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Becoming a scientist

Clarence Rachel Recto Villanueva, 20, of Fagatogo, is currently studying forensic science and technology, and double minoring in biology and chemistry at Point Park University in Pittsburgh, PA. In addition to being a full time student and working at the school, Clare interns at a research center that focuses on finding cures for pediatric brain tumors. See story for details.  [photo: courtesy]

Her name is Clarence Rachel Recto Villanueva but to family and friends, she's just “Clare.”

The petite 20-year-old, a 2015 graduate of Samoana High School, is the daughter of Filipino immigrants Ariel and Gemma Villanueva who have lived in Fagatogo for more than a decade.

Currently, Clare is attending Point Park University in Pittsburgh, Pennsylvania, studying Forensic Science and Technology, and double minoring in Biology and Chemistry. According to her, she is the first person from American Samoa, and the first international student who is a Philippines’ native to attend Point Park University.

According to Clare's former teacher, Anntionette Fisher-Slade, Clare pursued her love of science at the suggestion of another former Samoana teacher, Veevalu Meauta Mageo, who is the current faipule for Pago Pago village.

Apparently, Clare has always had an interest in science. "I like watching crime shows and reading crime related stories," she told Samoa News yesterday via email from Pittsburgh.

When she's not immersed in textbooks relating to biology and forensic science, Clare is just like any other college student — hanging out with friends and sleeping. During free time, she goofs off with paintballs, and she enjoys biking, zip-lining, paddle boarding, and traveling.

"I like trying out new things," she shared. "I like to bake and crochet when I have time." She says she doesn't play any sports because she's just "academically focused."

The eldest of three siblings, Clare is the first member of her family to go to college.

When asked about her future plans, Clare replied, "I’m honestly just focusing on my current goal, which is to graduate; however, I am planning on pursuing a job as a scientist (a forensic scientist, especially) or something in the CSI field." 

So how has it been, going from a small rock in the middle of the Pacific to a big city on the east coast of the US? "It’s challenging. I love it, but at the same time, I don’t. It can be fun and stressful. I keep myself busy and motivated."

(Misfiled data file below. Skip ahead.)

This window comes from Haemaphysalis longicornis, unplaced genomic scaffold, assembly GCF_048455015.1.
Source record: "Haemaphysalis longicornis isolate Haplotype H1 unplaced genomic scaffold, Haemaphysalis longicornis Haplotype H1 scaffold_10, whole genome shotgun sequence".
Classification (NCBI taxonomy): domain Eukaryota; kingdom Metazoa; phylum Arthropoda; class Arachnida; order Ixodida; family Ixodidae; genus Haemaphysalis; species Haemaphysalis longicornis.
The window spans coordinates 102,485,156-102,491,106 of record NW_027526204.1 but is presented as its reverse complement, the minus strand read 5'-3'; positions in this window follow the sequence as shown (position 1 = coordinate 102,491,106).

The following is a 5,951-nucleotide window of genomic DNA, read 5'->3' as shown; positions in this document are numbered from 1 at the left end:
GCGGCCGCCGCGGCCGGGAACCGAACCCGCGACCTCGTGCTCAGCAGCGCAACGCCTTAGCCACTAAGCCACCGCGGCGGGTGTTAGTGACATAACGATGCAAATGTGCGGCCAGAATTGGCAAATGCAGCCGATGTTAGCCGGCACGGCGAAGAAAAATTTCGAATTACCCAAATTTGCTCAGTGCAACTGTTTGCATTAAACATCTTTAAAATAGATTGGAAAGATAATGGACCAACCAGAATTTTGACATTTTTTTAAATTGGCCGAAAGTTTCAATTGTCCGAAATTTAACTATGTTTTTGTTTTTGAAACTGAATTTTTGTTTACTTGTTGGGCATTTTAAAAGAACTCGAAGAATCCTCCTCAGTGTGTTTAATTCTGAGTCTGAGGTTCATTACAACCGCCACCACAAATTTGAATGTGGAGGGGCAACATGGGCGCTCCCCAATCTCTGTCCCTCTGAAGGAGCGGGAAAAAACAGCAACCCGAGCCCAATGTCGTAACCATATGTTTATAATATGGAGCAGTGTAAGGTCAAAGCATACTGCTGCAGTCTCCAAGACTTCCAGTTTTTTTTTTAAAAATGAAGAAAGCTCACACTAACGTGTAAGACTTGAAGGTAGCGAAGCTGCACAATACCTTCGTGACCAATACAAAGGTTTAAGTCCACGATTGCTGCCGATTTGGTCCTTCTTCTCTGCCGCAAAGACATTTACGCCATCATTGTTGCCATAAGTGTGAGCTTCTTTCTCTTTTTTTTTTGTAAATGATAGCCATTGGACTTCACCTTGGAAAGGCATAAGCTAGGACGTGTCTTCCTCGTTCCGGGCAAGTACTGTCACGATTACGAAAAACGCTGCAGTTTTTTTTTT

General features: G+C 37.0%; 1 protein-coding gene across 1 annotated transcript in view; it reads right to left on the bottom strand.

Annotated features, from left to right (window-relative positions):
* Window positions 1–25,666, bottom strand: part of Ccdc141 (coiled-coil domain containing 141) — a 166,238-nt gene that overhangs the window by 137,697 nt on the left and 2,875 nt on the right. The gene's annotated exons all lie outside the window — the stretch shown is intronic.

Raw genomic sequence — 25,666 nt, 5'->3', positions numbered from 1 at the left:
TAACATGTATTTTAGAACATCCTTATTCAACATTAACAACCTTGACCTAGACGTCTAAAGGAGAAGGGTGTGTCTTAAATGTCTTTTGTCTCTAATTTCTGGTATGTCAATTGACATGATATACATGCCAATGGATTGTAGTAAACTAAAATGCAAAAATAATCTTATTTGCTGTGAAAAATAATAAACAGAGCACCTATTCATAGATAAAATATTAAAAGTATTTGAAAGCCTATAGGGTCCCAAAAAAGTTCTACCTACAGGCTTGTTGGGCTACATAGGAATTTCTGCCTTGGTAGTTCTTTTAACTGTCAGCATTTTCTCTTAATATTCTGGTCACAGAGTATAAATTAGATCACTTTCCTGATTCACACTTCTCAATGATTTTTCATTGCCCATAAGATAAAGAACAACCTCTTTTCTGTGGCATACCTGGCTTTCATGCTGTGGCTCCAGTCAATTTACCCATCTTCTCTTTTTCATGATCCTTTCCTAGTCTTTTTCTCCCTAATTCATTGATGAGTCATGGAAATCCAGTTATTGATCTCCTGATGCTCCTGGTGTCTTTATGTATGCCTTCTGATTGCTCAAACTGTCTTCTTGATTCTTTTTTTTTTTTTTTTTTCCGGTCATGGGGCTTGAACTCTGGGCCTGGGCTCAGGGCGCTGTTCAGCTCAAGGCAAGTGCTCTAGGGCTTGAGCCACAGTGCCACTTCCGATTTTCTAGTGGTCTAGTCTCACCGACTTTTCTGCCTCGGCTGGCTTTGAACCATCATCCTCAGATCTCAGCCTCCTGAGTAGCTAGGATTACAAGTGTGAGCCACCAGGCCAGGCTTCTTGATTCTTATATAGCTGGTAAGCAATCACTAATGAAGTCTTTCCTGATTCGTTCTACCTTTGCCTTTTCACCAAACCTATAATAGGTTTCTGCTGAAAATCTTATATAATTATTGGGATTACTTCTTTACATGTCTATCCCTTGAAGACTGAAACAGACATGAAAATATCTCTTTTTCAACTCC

And yes, she is very busy. Clare is a full time student, and also interns under the Neuroscience department at the Rangos Research Center of the Children’s Hospital of Pittsburgh (UPMC), where the focus is on finding cures for pediatric brain tumors.

In addition, she also works part time at the school.

When asked about her biggest challenge, Clare responded, "I think the biggest challenge is moving across the world to a city, where I don't know anyone at all. In addition, it was my first time being away from my family for more than two weeks. I had to learn to be independent, and be responsible with my decisions, finances, health, and safety - basically living the adult life while focusing on school and keeping up with my grades."

She continued, "I’m in the East Coast and my family is in American Samoa. I’m 7 hours ahead and I don’t see them everyday, or have any physical interactions.  I do talk to them through Facebook and sometimes on FaceTime whenever we are all not busy."

Responding to whether she plans to return to American Samoa to work someday, Clare answered, "Maybe. It’s one of my options." 

Her words of advice to the up and coming generation: "Keep striving and do your best. Don’t rush to grow up but enjoy your younger years, because you’ll regret growing up. Being an adult is not as easy as it looks. Also, never take morning classes in college!" 

Speaking of her parents, whom she calls her biggest inspiration, Clare said, "They have been through so much and they still manage to remain strong. They give me the courage to battle every obstacle in life and they've always believed in me. Through good and bad times, they are still there cheering me on, supporting me in every way and decision, no matter how far they are from me. I can never thank them enough." 

For now, Clare says she is using her internship to advance in her studies.

"I have been learning and gaining so much skills, especially with laboratory protocols and experiments, from my lab mentor and fellow research assistants, skills that will help me reach my goal of being a scientist."